Exclusive: Corticon plays by different rules
Spreadsheet-like alternative to traditional rule builders aces developmentFollow @infoworld
Naughty and nice
Perhaps the most disconcerting quirk is that the drag-and-drop operation fails to highlight the object to which another object is being dropped. I pretty much had to guess, based on the position of the cursor arrow, that I was in the right area. Not a showstopper by any stretch, but enough to throw some users for a loop.
Similarly, after entering the preliminary rules in a ruleset, using the point-and-click routine of the Check for Amibiguities feature will become straightforward only after some experience with Corticon. The problem columns are highlighted in red but no problem statements are seen until the mouse rolls over the offending cell in the spreadsheet. There is a saving grace, however: the GUI does allow you to “Expand the Rules” to show not only the offending conflict but also what the engine thinks should be the answer. Nice.
When a rule subsumption occurs, the Helper Screen suggests that one of the generated “sub-rules” be overridden by the main rule, a cue that is understandable to techies but not very informative to a business analyst. I also have a philosophical disagreement with Corticon’s tolerance of subsumption, which I believe should always be flagged as an error: Although subsumption might be OK with smaller rulesets, it could lead to potential problems in very large spreadsheets containing thousands of rules. On the other hand, Corticon allows you to correct the problem easily by changing the offending portion of the spreadsheet.
Another fantastic feature in Corticon is Check for Completeness, which tells you if you have left anything out of a rule set that “might” become a problem later. Finally, the Testing feature is something not totally unique to Corticon, but unusual and nice to have included with a BRMS, allowing you to run your rules through some preliminary tests during the development process.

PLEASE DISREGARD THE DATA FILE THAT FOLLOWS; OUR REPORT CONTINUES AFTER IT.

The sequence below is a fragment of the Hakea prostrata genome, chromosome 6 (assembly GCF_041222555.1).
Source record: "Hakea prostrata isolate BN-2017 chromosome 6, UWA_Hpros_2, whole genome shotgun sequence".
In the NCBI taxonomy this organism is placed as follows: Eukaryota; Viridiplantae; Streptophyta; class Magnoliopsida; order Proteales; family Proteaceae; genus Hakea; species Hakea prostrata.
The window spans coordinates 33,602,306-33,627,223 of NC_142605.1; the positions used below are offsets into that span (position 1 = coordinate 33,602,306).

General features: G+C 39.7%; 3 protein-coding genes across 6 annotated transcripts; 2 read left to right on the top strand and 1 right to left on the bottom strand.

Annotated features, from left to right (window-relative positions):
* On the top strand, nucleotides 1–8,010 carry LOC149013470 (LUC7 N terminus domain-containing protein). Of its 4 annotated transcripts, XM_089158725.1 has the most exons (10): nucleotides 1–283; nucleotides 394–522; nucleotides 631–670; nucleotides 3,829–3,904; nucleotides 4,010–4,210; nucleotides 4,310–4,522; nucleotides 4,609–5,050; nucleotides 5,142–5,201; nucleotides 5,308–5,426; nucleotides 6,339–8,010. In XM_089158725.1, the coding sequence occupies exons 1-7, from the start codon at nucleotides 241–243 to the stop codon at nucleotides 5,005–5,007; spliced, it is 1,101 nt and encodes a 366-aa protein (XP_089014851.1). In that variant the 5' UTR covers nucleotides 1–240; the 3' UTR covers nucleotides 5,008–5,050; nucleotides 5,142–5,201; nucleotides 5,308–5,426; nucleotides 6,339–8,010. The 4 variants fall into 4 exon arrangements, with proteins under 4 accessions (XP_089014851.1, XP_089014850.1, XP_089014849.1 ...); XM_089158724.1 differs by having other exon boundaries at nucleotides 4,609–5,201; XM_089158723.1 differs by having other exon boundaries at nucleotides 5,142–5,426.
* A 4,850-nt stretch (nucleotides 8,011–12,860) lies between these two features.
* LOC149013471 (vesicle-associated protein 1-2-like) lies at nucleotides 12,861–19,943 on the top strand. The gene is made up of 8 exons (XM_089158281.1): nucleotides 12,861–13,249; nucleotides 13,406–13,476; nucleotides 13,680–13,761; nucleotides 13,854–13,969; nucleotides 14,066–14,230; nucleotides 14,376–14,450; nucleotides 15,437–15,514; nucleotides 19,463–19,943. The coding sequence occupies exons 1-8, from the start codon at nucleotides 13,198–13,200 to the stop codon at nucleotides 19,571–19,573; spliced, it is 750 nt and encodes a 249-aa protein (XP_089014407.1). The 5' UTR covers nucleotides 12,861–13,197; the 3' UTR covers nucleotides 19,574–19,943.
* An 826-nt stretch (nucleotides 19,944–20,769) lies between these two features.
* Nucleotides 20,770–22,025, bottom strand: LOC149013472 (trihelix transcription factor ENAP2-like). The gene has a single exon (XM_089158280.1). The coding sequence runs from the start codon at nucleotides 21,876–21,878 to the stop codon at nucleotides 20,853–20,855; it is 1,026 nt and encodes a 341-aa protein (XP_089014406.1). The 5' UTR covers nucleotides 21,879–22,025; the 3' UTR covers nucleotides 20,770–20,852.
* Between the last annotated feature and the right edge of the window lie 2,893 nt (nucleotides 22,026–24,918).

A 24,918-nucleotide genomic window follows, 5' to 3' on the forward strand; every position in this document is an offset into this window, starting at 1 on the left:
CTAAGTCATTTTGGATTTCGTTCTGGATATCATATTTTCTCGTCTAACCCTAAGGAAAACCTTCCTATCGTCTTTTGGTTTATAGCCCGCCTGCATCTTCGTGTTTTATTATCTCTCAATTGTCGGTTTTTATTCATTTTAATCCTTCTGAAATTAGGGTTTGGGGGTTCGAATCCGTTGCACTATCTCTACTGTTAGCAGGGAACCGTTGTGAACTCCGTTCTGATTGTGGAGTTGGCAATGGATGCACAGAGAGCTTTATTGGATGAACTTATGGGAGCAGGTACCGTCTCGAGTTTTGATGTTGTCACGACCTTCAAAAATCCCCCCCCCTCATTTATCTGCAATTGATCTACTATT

Corticon started a minor revolution in the BRMS industry when it unveiled a solution that “optimized” the rules before runtime rather than at runtime. Although competitors may argue that the Corticon approach is not as scalable as their Rete-based systems, the company has tackled some rather large projects in the past and is continually being challenged by more and bigger things. Reporting is rather sparse and debugging (the up-front part) is quite limited, but Corticon maintains that its solution requires neither the level of reporting nor the debugging tools needed in its Rete counterparts.
Despite a few rough edges, Corticon offers the best spreadsheet-oriented rule development tool I’ve seen. For most kinds of business applications, this solution deserves a close look from companies who want to bring rule development and maintenance into the hands of business experts.
This review has been changed to qualify statements in the original regarding Corticon 4’s performance and scalability and its suitability for complex applications. The scoring remains unchanged.